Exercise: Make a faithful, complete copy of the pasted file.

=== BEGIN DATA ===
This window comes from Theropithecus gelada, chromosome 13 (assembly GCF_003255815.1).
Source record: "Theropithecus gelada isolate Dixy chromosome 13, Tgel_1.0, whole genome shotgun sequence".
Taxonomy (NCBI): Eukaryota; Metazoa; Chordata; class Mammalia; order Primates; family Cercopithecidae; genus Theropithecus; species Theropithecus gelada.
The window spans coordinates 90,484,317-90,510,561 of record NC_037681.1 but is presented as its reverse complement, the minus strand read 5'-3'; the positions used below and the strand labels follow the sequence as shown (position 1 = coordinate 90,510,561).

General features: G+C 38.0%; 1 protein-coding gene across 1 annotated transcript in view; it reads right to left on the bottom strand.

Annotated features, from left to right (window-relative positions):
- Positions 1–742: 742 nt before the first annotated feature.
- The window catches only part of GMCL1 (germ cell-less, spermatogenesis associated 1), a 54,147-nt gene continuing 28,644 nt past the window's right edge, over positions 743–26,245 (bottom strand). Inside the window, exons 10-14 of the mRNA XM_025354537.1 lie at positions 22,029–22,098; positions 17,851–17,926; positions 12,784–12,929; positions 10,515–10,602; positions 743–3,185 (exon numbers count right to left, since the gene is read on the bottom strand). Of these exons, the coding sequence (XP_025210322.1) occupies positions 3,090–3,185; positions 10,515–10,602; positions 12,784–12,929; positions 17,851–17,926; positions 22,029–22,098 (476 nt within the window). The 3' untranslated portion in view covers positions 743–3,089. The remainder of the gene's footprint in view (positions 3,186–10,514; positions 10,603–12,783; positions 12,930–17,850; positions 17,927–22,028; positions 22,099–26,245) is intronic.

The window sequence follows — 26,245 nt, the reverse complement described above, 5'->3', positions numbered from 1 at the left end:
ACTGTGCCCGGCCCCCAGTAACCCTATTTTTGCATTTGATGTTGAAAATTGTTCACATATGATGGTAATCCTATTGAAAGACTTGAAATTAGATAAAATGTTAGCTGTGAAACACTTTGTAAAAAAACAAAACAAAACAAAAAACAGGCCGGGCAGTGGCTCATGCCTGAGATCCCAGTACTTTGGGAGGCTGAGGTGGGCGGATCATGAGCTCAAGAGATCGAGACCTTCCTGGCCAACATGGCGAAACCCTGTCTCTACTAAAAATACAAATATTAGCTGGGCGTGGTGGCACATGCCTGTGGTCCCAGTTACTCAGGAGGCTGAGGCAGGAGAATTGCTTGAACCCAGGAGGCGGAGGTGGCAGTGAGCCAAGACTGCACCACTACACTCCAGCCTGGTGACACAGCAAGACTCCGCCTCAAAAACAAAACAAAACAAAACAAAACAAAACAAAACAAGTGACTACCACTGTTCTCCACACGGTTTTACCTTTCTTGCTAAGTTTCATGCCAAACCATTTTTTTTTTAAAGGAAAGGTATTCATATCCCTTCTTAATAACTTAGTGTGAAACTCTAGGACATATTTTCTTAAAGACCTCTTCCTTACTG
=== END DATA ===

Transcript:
This window comes from Theropithecus gelada, chromosome 13 (assembly GCF_003255815.1).
Source record: "Theropithecus gelada isolate Dixy chromosome 13, Tgel_1.0, whole genome shotgun sequence".
Taxonomy (NCBI): Eukaryota; Metazoa; Chordata; class Mammalia; order Primates; family Cercopithecidae; genus Theropithecus; species Theropithecus gelada.
The window spans coordinates 90,484,317-90,510,561 of record NC_037681.1 but is presented as its reverse complement, the minus strand read 5'-3'; the positions used below and the strand labels follow the sequence as shown (position 1 = coordinate 90,510,561).

General features: G+C 38.0%; 1 protein-coding gene across 1 annotated transcript in view; it reads right to left on the bottom strand.

Annotated features, from left to right (window-relative positions):
- Positions 1–742: 742 nt before the first annotated feature.
- The window catches only part of GMCL1 (germ cell-less, spermatogenesis associated 1), a 54,147-nt gene continuing 28,644 nt past the window's right edge, over positions 743–26,245 (bottom strand). Inside the window, exons 10-14 of the mRNA XM_025354537.1 lie at positions 22,029–22,098; positions 17,851–17,926; positions 12,784–12,929; positions 10,515–10,602; positions 743–3,185 (exon numbers count right to left, since the gene is read on the bottom strand). Of these exons, the coding sequence (XP_025210322.1) occupies positions 3,090–3,185; positions 10,515–10,602; positions 12,784–12,929; positions 17,851–17,926; positions 22,029–22,098 (476 nt within the window). The 3' untranslated portion in view covers positions 743–3,089. The remainder of the gene's footprint in view (positions 3,186–10,514; positions 10,603–12,783; positions 12,930–17,850; positions 17,927–22,028; positions 22,099–26,245) is intronic.

The window sequence follows — 26,245 nt, the reverse complement described above, 5'->3', positions numbered from 1 at the left end:
ACTGTGCCCGGCCCCCAGTAACCCTATTTTTGCATTTGATGTTGAAAATTGTTCACATATGATGGTAATCCTATTGAAAGACTTGAAATTAGATAAAATGTTAGCTGTGAAACACTTTGTAAAAAAACAAAACAAAACAAAAAACAGGCCGGGCAGTGGCTCATGCCTGAGATCCCAGTACTTTGGGAGGCTGAGGTGGGCGGATCATGAGCTCAAGAGATCGAGACCTTCCTGGCCAACATGGCGAAACCCTGTCTCTACTAAAAATACAAATATTAGCTGGGCGTGGTGGCACATGCCTGTGGTCCCAGTTACTCAGGAGGCTGAGGCAGGAGAATTGCTTGAACCCAGGAGGCGGAGGTGGCAGTGAGCCAAGACTGCACCACTACACTCCAGCCTGGTGACACAGCAAGACTCCGCCTCAAAAACAAAACAAAACAAAACAAAACAAAACAAAACAAGTGACTACCACTGTTCTCCACACGGTTTTACCTTTCTTGCTAAGTTTCATGCCAAACCATTTTTTTTTTAAAGGAAAGGTATTCATATCCCTTCTTAATAACTTAGTGTGAAACTCTAGGACATATTTTCTTAAAGACCTCTTCCTTACTG